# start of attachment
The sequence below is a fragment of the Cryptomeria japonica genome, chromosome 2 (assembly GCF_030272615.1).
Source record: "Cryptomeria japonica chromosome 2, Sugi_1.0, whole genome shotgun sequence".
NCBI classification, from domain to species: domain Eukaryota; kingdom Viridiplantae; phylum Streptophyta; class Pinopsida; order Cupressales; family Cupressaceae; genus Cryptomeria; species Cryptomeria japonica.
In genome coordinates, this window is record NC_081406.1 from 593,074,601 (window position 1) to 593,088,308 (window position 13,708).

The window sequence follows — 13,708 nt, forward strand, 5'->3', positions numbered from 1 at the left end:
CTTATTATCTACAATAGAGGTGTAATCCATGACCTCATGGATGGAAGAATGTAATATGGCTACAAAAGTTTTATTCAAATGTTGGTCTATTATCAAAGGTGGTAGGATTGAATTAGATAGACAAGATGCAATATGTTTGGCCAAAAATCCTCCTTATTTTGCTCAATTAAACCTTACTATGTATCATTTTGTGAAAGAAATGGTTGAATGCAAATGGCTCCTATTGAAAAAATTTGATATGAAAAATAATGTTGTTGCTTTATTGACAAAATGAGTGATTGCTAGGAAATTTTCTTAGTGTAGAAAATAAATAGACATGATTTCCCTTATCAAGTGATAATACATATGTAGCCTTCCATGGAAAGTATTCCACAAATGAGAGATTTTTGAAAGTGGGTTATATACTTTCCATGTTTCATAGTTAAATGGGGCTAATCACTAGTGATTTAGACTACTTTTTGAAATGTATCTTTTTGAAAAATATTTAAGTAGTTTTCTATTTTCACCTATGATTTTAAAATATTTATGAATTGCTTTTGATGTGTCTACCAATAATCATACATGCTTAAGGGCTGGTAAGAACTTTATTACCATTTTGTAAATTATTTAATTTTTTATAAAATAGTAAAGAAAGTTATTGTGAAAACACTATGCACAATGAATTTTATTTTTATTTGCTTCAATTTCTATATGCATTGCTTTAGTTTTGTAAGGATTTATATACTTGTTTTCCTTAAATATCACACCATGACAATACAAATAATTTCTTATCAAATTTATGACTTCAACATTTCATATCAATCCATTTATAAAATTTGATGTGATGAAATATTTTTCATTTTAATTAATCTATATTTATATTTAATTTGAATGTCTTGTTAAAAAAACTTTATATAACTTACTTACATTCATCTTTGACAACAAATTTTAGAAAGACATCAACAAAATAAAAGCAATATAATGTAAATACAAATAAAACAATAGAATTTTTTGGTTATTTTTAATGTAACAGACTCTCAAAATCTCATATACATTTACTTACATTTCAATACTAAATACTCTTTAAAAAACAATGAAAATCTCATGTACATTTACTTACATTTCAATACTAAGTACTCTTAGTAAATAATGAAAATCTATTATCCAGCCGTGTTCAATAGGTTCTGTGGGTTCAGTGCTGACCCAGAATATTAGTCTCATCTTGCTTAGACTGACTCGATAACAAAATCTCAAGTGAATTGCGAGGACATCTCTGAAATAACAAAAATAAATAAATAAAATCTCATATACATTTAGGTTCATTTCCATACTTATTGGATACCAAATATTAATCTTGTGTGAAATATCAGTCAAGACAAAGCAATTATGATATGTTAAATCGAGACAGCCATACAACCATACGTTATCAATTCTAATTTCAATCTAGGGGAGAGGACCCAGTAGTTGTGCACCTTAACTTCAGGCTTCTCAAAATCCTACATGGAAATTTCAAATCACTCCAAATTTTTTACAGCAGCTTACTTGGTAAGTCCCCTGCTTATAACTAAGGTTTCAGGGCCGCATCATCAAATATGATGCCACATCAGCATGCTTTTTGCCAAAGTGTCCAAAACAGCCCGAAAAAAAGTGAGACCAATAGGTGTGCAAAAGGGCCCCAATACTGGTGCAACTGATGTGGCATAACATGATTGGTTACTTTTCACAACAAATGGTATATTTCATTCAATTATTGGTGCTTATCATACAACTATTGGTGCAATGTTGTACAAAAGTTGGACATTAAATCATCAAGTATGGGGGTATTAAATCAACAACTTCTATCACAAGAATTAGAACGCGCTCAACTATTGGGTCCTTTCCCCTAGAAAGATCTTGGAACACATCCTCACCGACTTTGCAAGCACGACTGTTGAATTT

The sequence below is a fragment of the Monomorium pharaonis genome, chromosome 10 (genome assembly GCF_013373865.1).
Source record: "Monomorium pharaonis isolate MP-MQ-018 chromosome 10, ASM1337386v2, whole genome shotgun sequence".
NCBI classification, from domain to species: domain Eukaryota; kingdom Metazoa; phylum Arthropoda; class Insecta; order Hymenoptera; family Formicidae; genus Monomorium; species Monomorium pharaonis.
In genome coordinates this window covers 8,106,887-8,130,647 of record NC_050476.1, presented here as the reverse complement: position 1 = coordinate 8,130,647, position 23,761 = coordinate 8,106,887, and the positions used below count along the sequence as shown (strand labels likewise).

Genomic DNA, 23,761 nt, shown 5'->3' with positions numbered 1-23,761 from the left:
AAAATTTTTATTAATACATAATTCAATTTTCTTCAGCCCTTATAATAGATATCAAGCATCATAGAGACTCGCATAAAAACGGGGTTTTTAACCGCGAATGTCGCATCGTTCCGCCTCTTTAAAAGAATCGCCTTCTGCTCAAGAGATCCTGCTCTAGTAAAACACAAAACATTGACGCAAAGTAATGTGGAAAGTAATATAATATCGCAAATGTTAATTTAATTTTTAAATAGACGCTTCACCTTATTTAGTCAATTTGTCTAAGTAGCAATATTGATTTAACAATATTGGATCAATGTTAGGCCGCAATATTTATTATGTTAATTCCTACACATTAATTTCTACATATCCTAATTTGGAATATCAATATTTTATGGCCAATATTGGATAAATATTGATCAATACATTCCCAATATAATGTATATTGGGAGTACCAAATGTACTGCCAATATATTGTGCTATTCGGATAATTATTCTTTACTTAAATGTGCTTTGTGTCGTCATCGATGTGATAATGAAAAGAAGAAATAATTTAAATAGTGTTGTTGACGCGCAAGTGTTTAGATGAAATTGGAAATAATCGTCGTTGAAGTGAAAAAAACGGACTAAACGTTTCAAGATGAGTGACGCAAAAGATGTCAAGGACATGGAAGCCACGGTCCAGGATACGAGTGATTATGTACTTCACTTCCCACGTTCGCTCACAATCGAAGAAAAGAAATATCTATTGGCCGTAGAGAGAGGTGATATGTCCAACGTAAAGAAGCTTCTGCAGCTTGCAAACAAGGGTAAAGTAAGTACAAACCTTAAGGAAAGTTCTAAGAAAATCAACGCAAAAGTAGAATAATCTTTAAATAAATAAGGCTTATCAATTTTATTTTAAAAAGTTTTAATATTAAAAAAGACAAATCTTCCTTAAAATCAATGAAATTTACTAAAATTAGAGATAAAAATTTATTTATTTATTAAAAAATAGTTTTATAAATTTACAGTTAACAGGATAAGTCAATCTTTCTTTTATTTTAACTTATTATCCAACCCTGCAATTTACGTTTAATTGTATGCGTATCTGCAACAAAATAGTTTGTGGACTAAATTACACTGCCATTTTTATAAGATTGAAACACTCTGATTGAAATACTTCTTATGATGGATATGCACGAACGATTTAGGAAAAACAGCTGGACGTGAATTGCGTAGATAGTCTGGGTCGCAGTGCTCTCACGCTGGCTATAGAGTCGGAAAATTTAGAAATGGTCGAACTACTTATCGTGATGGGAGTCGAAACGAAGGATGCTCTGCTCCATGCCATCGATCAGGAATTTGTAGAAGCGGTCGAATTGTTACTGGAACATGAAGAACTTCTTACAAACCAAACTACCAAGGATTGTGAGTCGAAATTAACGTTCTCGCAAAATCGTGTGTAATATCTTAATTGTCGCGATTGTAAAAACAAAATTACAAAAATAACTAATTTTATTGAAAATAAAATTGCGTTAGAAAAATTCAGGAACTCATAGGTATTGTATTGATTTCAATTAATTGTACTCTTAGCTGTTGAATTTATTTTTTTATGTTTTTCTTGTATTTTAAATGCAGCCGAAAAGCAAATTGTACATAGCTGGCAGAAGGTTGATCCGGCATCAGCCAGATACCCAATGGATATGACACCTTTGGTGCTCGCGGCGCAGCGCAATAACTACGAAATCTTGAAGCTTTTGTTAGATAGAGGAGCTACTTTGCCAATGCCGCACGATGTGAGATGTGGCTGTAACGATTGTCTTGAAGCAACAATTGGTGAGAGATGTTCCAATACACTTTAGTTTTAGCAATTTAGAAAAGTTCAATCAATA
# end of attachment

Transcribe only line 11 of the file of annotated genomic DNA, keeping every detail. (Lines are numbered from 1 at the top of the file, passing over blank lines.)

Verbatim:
Genomic DNA, 23,761 nt, shown 5'->3' with positions numbered 1-23,761 from the left: